Cash for tricks went on. Parker Szumowski, one of the masterminds behind the Hi-Standard course, was also giving out money to riders like Jill Perkins, the second mastermind behind the event. Jill, by the way, made a brilliant comeback after having her board fly out of her truck on 1300 while coming up to Brighton. There were others too. Egan ollied the set, as she’s one to do now. Spencer bounced off the inflatable boot, and Louif sessioned the flat box to tube (take notes, kids). Then, of course, came the coup de grâce: that one moment when you know it’s all over and you can die happy. Close your eyes and imagine Tommy Gesme riding down the course while “All About Her Shmoney” serenades you through the speakers. This, for the uninitiated, is probably analogous to some famous sports person doing a famous sports thing in front of a crowd that wants nothing more than to see it. I don’t know, I never did care for sports. You get the idea, though. Right?
Cash for tricks ended, but not before Sierra did a perfect cab two to close out the stairset. The boarders retreated to their respective corners to count their money like a pirate would plunder. Then they all started to crowd. Wood was being placed at the top and bottom of the stairs. There were rumors of skaters. I had heard Ben Kadow would be in the DJ booth (and I prayed that rumor would be true) but I wasn’t sure who else would show up. Vans skaters, sure. But who? Then, once the wood was all in place, I saw them. Pedro Delfino and Taylor Kirby. Taylor Kirby, by the way, is in my opinion one of the most underrated skaters alive. Brophy took the mic. The crowd was cheering. They knew what they wanted. Kirby jumped into boardslide, Pedro into fifty. A few tries later Kirby rolled away and Pedro pulled the plug. Shit, I don’t blame him.
The snow was just beginning to come down then. It was light at first. Section two was starting. Section two was run based. As in, one rider at a time on the course and each rider gets a certain number of runs. This was as much an aid to some riders as it was a crutch to others. Stefi Luxton, Olympian and early morning consigliere to the board loss fiasco, seemed right at home with a perfect 360 on the jump. Remember, nothing over a 720. I also feel like I’d be doing everyone a disservice if I didn’t mention Melissa Riitano’s method, Robby Meehan’s wall bash, and Tommy Gesme’s tina. Each of those tricks were beautiful and amazing in their own right. I’m sure there were more tricks that would have garnered mention in this article, but it was getting hard to see. The snow had picked up.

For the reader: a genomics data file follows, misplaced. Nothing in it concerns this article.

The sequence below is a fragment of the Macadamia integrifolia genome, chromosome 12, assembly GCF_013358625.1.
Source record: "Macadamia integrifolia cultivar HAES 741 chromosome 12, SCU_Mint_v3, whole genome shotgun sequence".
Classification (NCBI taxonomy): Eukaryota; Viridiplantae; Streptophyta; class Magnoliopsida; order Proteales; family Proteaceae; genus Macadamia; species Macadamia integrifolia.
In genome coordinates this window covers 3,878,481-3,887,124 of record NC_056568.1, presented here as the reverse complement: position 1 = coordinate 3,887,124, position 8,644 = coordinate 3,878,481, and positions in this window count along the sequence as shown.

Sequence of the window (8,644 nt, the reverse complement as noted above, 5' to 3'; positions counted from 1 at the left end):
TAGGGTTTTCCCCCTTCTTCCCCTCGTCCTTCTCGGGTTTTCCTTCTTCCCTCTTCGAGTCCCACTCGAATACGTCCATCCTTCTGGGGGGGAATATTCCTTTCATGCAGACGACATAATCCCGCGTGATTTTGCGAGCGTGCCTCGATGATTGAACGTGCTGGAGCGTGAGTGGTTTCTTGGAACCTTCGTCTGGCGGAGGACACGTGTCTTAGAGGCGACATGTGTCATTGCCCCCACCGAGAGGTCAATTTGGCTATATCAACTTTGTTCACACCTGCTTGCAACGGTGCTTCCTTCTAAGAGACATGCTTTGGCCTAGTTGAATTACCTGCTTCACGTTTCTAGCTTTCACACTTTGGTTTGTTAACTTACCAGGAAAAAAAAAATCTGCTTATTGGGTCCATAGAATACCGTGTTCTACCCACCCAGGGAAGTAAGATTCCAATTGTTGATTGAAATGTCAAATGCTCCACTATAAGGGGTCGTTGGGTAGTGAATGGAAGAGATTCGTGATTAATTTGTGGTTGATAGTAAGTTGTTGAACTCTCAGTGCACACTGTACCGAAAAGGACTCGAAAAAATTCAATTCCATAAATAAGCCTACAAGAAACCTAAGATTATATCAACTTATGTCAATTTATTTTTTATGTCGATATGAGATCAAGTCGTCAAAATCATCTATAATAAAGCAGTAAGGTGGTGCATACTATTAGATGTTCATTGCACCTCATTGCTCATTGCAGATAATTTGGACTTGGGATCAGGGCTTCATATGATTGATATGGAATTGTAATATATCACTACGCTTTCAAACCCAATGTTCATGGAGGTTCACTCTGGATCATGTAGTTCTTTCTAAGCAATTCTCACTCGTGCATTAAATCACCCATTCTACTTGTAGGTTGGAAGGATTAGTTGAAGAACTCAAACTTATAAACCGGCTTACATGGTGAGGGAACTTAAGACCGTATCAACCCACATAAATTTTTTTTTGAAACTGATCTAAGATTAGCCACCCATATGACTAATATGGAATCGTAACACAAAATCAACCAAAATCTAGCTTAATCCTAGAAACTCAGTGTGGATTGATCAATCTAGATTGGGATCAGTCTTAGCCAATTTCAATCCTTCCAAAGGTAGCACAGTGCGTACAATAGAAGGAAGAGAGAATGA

There was no more standing outside between sections. By 2:30, The lodge was packed with snowboarders trying to avoid the very thing that had brought them out. Somehow, I got a seat. There were a few chairs, so I was joined by Alexa and Phipps. We waited and wondered, are they really gonna do this? It seemed every time we looked out the door the snow was coming down harder. From where I was in the lodge I couldn’t see to the top of the course. They can’t, I thought. Then, they did. Desiree stood on a table and announced the list for finals. We heard Phipps and started screaming, so the rest of the names didn’t really process. From one intern to the other, nice.
Finals started and I felt like Jack Nicholson at the end of The Shining. I was cold, tired, and covered in snow. I heard the little shoulder devil again. You should go home. What about the traffic you’ll hit if you stay? I know you want to be in our warm car right now. Mmmmmm. Ignore him, I thought. This is good. And it was. John Cardiel was in the DJ booth. All hail. The women’s battle, I thought, was between Ivika and Jill. For men it was a bit wider. Tommy, Robby, Reid, and Jed were all fighting for it. Realistically though, with 10K on the line, everybody was fighting for it. But, in the end, it was Jill and Jed with the big checks (or guitars in this case). And it was Spencer Shubert who came home with the Ojo award – in the Ojo shirt no less.
Crack a Corona everyone. We have our champions.
Photography by: Oli Gagnon